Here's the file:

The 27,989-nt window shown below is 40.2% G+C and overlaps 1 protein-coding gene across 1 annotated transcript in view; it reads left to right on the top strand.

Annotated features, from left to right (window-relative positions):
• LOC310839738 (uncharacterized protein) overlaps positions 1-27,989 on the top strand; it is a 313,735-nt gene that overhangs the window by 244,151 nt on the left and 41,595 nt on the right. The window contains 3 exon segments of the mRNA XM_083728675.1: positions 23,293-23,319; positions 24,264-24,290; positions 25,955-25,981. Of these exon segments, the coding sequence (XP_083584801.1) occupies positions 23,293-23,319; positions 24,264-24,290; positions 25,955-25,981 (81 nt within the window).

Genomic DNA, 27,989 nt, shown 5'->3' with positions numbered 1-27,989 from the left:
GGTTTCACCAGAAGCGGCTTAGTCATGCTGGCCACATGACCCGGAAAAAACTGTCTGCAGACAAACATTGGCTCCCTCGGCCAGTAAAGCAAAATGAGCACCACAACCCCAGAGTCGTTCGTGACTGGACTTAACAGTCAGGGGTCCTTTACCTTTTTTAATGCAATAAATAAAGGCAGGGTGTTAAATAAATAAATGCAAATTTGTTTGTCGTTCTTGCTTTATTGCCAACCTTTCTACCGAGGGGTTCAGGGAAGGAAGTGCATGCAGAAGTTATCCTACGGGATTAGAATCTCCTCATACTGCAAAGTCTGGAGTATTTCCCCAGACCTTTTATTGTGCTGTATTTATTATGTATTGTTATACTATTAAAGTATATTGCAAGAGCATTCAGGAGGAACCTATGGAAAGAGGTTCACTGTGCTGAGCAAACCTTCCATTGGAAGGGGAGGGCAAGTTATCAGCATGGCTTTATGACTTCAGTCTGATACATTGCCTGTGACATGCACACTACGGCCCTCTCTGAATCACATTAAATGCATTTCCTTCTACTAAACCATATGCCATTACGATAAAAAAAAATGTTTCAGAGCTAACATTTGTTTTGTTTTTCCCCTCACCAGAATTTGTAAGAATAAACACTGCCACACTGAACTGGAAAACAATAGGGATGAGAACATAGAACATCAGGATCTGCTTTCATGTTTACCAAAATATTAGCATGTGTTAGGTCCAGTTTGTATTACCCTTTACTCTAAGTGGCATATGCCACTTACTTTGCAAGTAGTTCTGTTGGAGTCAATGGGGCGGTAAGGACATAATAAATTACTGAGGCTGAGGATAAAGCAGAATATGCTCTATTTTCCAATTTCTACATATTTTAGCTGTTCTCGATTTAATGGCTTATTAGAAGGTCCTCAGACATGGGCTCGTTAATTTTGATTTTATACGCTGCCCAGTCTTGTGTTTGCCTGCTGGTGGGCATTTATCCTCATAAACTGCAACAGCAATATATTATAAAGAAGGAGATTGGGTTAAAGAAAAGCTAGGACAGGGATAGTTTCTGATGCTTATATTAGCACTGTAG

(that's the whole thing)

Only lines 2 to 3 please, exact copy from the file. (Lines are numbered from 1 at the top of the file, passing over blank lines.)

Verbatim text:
Annotated features, from left to right (window-relative positions):
• LOC310839738 (uncharacterized protein) overlaps positions 1-27,989 on the top strand; it is a 313,735-nt gene that overhangs the window by 244,151 nt on the left and 41,595 nt on the right. The window contains 3 exon segments of the mRNA XM_083728675.1: positions 23,293-23,319; positions 24,264-24,290; positions 25,955-25,981. Of these exon segments, the coding sequence (XP_083584801.1) occupies positions 23,293-23,319; positions 24,264-24,290; positions 25,955-25,981 (81 nt within the window).